- Now add tag size, since we are using SHA-1, its 20 bytes so 42+20 = 62.
- Nearest block size(16) multiple of 62 is 64 ( 4 block of 16 bytes each). We have to add up 2 byte extra to get 64 .
Hence for HMAC-SHA1, we have to truncate at 4 blocks and modify 2 bytes.
These 2 bytes will be our playing ground to retrieve plain text .
What if MD5 is being used for tag computation?
Step 3 & 4 will change.
3. MD5 tag size is 16 bytes, so add 42 + 16 = 58 bytes.
4. Nearest multiple of 16 for 58 is 64. Hence again 4 blocks for truncation but 6 bytes for modification.
For SHA-256, same logic will hold but we will have 5 blocks for truncation.
Attack become less efficient for these cases but there are workaround suggested. For example if one can modify the input URL such that 5 bytes are known. Something similar to what was done in BEAST attack.
Let’s come back to SHA-1 with AES cases.
We deduce that truncation should happen at 4 cipher block and 2 bytes to be modified.
For decryption attacker submit.
HDR || C₀ || C₁||C₂||C₃||C₄
HDR is TLS header.
C₀ is Initialization Vector.
C₁ -C₄ are the truncated cipher block.
For TLS, SQN is not sent but sender and receiver maintain themselves, however for DTSL, SQN is also transmitted.
C₄ is the target block, whose plain text( P₄) attacker want to determine.Attacker can replace this C₄ with any other cipher block as well.
Attacker will modify previou block i.e. C₃ with some chosen 16 bytes value denoted as Δ.
Let’s draw the Block cipher decryption diagram.
P₄ = Dec(C₄) ⊕ C₃ ; under normal circumstances.
P* = Dec(C₄) ⊕ (C_3 ⊕ Δ) ; because C₃ is modified with Δ.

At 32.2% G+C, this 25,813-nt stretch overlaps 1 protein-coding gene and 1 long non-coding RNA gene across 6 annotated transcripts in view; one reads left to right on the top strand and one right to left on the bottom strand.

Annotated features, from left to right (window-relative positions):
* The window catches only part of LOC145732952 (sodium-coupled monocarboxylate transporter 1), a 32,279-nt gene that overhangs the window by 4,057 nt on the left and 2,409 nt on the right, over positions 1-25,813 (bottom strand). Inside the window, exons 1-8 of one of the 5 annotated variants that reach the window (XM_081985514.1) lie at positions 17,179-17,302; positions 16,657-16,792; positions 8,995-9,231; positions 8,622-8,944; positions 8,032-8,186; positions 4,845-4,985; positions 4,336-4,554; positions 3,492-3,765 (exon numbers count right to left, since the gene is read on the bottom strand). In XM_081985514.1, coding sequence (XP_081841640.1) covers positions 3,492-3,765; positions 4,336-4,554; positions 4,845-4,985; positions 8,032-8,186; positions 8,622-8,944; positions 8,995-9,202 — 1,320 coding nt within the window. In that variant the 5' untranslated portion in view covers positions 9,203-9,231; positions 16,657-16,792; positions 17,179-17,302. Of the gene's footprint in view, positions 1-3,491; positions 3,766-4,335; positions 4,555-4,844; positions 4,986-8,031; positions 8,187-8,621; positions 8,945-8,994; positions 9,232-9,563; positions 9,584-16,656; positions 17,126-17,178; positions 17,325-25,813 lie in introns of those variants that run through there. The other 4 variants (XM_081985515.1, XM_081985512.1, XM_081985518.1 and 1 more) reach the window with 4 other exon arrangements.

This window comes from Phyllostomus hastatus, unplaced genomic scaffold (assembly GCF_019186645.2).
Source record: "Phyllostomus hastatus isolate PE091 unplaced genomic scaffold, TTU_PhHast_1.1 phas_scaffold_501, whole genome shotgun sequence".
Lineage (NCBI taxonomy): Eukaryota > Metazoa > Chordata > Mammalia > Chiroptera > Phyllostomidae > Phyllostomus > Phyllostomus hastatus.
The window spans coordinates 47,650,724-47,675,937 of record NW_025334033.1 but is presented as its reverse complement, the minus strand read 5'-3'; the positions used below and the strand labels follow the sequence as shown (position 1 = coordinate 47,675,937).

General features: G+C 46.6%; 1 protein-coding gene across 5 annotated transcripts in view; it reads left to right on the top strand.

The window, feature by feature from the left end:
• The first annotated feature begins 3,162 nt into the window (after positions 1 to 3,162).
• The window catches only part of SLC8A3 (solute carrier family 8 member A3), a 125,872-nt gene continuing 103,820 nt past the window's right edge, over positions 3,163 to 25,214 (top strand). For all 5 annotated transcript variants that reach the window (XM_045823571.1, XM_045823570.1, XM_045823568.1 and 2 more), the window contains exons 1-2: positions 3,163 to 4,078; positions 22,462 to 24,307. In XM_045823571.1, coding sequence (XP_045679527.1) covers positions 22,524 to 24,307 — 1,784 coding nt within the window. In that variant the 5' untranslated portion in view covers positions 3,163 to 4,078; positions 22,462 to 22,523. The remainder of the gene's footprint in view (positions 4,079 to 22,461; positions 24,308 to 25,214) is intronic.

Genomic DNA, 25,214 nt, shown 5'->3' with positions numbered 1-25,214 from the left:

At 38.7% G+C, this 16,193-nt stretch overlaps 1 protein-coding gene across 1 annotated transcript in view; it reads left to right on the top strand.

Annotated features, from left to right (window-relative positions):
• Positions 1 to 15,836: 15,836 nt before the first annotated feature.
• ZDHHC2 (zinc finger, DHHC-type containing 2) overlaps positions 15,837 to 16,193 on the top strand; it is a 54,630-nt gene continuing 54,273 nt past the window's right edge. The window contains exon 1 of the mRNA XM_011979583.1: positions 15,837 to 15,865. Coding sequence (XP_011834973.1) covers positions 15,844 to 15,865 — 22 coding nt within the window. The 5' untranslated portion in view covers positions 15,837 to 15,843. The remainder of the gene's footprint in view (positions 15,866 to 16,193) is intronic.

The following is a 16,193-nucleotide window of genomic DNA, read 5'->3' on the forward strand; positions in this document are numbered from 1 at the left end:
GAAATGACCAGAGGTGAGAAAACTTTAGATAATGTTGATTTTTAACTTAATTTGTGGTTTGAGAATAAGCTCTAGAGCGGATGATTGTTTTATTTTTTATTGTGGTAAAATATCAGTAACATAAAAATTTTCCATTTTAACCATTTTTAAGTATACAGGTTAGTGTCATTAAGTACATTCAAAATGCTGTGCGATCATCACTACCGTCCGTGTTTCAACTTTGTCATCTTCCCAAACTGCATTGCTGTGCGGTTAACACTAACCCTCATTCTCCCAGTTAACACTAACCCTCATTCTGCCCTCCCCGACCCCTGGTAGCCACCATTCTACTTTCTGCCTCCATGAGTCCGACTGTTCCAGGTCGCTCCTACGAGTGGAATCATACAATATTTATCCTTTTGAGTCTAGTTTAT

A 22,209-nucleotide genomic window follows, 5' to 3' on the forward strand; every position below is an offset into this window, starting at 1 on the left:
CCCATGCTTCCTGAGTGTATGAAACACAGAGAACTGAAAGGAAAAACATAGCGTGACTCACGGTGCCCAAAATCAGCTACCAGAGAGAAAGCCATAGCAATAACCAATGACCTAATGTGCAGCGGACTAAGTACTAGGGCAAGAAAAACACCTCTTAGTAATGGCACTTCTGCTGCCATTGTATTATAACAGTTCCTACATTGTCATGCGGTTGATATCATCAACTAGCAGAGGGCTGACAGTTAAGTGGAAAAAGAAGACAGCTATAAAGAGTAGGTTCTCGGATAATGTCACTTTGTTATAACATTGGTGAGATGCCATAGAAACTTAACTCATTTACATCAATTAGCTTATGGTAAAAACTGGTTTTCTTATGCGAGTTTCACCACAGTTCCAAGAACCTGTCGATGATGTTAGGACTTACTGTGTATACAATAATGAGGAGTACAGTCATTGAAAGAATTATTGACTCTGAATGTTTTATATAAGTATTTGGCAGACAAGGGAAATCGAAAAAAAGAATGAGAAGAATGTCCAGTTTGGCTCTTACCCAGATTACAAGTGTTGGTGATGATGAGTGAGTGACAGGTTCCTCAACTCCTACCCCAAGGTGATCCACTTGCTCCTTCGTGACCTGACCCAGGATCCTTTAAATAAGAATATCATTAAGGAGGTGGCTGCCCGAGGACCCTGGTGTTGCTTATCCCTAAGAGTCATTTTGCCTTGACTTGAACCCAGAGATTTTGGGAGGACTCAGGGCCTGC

Above 2 equation can we re-written as
P* = P₄ ⊕ Δ
This is a important relation between modified plain text and plain text attacker is interested in.
Receiver first decrypt the packet, strips off padding bytes, removes the MAC, and the compute the MAC of decrypted text and then compare with received MAC.There can be these possibility on receiver side after decryption.
- Padding check failed. This means the last bytes and padding bytes mismatched. For example last byte is 0x75 , which means all previous 0x75 number bytes should also contain numeric value of 0x75, but it fails. So in this TLC RFC suggest that entire data should be used for MAC calculation which means MAC would be calculated for MAC(HDR||SQN||C₁..C₄). This would take long time as this is > 55 bytes.
- Response(which would be bad MAC or something )returned in less time. This interesting case this means, MAC computation used 55 bytes of lesser for MAC computation. This can only be possible if last 2 bytes are 0x01 0x01 or even 0x02 0x02 0x02, in all these cases 64 bytes of cipher block (after removing padding(2) and 20 bytes of tag)= 42 + 13 bytes of HDR||SQN = 55 bytes.
Hence only Case #2 take least time and that means P* last 2 bytes are 0x01 0x01 and since we have a relation between P₄ and P*. Attacker can retrieve last 2 bytes of P₄.
P* = P₄ ⊕ Δ
- Write the code in such a way that success and error cases consume same time so that an attacker cannot measure the time difference.
- Use AEAD Ciphers like AES-GCM, these cipher calculate MAC while encrypting the message itself.
- Use Encrypt-then-MAC.
This attack is applicable with CBC mode of encryption and with MAC-then-Encrypt scheme. This is more of a theoretical attack because of delicate nature of differential timing of server response over…